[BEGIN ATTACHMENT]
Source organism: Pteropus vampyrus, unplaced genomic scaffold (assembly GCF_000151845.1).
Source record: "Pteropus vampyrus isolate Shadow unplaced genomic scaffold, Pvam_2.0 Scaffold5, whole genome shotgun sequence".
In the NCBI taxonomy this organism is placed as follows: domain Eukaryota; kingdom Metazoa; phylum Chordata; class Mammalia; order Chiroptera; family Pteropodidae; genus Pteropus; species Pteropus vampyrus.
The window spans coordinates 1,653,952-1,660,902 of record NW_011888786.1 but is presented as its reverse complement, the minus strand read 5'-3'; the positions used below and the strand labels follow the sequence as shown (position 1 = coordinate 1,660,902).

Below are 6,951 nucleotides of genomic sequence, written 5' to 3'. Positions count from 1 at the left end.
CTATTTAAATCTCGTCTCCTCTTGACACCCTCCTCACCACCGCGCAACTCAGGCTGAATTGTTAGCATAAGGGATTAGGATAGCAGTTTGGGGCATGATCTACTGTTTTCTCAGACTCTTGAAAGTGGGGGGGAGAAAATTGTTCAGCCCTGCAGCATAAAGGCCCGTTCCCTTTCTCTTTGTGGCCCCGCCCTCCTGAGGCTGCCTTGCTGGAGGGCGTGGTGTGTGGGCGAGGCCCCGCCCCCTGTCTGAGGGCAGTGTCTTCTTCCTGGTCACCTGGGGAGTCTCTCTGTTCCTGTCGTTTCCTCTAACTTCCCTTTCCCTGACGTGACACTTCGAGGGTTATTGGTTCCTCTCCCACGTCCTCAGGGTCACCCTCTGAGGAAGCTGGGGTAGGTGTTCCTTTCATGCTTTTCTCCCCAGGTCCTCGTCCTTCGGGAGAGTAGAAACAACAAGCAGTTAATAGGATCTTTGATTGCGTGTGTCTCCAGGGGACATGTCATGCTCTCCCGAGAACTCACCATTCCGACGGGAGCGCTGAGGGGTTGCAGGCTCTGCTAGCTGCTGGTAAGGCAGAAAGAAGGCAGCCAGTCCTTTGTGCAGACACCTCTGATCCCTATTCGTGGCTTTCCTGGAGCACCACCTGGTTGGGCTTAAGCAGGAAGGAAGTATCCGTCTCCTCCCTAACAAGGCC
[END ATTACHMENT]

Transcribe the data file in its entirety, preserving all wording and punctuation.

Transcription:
Source organism: Pteropus vampyrus, unplaced genomic scaffold (assembly GCF_000151845.1).
Source record: "Pteropus vampyrus isolate Shadow unplaced genomic scaffold, Pvam_2.0 Scaffold5, whole genome shotgun sequence".
In the NCBI taxonomy this organism is placed as follows: domain Eukaryota; kingdom Metazoa; phylum Chordata; class Mammalia; order Chiroptera; family Pteropodidae; genus Pteropus; species Pteropus vampyrus.
The window spans coordinates 1,653,952-1,660,902 of record NW_011888786.1 but is presented as its reverse complement, the minus strand read 5'-3'; the positions used below and the strand labels follow the sequence as shown (position 1 = coordinate 1,660,902).

Below are 6,951 nucleotides of genomic sequence, written 5' to 3'. Positions count from 1 at the left end.
CTATTTAAATCTCGTCTCCTCTTGACACCCTCCTCACCACCGCGCAACTCAGGCTGAATTGTTAGCATAAGGGATTAGGATAGCAGTTTGGGGCATGATCTACTGTTTTCTCAGACTCTTGAAAGTGGGGGGGAGAAAATTGTTCAGCCCTGCAGCATAAAGGCCCGTTCCCTTTCTCTTTGTGGCCCCGCCCTCCTGAGGCTGCCTTGCTGGAGGGCGTGGTGTGTGGGCGAGGCCCCGCCCCCTGTCTGAGGGCAGTGTCTTCTTCCTGGTCACCTGGGGAGTCTCTCTGTTCCTGTCGTTTCCTCTAACTTCCCTTTCCCTGACGTGACACTTCGAGGGTTATTGGTTCCTCTCCCACGTCCTCAGGGTCACCCTCTGAGGAAGCTGGGGTAGGTGTTCCTTTCATGCTTTTCTCCCCAGGTCCTCGTCCTTCGGGAGAGTAGAAACAACAAGCAGTTAATAGGATCTTTGATTGCGTGTGTCTCCAGGGGACATGTCATGCTCTCCCGAGAACTCACCATTCCGACGGGAGCGCTGAGGGGTTGCAGGCTCTGCTAGCTGCTGGTAAGGCAGAAAGAAGGCAGCCAGTCCTTTGTGCAGACACCTCTGATCCCTATTCGTGGCTTTCCTGGAGCACCACCTGGTTGGGCTTAAGCAGGAAGGAAGTATCCGTCTCCTCCCTAACAAGGCC